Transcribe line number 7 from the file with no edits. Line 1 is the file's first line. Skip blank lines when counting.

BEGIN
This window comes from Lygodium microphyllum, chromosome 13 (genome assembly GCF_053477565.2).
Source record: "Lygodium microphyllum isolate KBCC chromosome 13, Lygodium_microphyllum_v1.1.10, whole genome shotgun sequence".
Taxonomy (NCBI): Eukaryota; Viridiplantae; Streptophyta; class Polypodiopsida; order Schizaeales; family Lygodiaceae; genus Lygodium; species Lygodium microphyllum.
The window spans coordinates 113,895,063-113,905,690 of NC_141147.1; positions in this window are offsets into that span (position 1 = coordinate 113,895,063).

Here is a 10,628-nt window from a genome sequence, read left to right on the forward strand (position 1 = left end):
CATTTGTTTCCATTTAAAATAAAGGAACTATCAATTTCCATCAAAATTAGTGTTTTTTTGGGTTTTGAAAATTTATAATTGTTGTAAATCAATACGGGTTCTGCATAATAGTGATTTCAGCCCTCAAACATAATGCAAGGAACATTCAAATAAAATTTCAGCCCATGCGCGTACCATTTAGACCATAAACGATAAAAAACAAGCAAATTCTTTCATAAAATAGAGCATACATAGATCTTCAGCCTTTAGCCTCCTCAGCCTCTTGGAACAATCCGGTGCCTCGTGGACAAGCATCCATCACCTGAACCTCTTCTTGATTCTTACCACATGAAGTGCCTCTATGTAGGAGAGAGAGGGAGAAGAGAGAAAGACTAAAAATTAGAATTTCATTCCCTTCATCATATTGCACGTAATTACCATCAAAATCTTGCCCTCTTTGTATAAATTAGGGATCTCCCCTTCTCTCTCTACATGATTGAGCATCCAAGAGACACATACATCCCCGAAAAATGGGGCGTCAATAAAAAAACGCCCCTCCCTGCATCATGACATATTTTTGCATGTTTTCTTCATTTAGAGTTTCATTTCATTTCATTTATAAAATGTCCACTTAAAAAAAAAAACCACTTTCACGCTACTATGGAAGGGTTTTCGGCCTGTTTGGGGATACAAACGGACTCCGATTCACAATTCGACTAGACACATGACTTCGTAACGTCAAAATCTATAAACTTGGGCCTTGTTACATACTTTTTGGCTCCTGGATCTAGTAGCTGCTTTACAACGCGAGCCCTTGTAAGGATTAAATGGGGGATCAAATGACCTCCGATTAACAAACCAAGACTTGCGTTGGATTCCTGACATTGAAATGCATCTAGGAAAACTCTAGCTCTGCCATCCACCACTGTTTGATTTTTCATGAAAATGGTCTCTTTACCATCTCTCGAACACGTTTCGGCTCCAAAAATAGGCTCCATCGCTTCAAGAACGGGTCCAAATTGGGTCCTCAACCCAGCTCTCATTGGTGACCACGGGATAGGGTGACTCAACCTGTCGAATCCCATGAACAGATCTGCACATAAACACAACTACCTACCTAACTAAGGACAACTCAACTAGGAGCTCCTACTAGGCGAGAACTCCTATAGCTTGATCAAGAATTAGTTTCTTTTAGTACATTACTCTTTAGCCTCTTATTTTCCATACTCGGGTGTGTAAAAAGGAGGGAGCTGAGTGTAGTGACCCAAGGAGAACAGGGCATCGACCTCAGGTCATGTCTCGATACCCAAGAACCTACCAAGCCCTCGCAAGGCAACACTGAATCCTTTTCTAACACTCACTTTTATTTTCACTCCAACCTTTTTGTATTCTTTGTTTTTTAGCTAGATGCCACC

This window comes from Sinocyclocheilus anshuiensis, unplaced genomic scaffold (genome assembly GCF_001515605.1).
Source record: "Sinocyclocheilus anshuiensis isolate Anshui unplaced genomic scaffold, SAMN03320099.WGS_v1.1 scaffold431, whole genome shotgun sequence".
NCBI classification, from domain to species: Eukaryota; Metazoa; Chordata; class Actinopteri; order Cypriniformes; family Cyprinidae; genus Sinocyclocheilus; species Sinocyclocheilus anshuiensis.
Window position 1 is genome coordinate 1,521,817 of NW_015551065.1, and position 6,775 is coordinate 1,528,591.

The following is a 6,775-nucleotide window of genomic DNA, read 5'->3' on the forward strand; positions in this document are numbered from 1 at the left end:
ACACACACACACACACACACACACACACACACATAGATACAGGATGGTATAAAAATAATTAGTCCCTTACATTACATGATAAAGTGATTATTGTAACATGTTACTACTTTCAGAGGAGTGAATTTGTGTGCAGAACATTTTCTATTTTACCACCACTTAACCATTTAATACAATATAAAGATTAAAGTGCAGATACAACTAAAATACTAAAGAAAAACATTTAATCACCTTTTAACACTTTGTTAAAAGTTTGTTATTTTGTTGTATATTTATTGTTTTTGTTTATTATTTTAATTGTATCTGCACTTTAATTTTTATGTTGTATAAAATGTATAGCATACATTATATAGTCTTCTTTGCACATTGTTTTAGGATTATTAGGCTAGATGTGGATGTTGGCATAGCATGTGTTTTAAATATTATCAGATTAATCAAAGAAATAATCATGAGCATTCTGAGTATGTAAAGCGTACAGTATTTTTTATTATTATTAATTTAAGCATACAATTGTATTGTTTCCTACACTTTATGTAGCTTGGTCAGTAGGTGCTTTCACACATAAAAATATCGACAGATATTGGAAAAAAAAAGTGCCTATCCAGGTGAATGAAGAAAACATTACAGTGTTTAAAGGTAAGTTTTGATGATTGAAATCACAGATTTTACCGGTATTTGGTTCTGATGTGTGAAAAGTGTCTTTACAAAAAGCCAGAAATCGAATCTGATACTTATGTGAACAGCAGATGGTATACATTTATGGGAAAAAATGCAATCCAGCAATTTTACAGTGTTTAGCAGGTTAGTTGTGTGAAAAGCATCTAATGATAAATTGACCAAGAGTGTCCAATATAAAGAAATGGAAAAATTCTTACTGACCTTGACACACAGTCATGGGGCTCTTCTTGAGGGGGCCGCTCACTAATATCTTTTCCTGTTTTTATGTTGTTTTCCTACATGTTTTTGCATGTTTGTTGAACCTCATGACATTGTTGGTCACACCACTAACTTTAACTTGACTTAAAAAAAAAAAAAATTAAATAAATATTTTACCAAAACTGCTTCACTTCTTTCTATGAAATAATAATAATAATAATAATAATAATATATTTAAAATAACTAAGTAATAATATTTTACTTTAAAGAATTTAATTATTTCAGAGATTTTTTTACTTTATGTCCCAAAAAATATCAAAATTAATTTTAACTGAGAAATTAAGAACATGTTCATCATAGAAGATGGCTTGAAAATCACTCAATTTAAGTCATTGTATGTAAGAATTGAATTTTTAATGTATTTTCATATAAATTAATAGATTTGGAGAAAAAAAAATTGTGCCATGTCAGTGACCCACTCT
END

This window comes from Sinocyclocheilus anshuiensis, unplaced genomic scaffold (genome assembly GCF_001515605.1).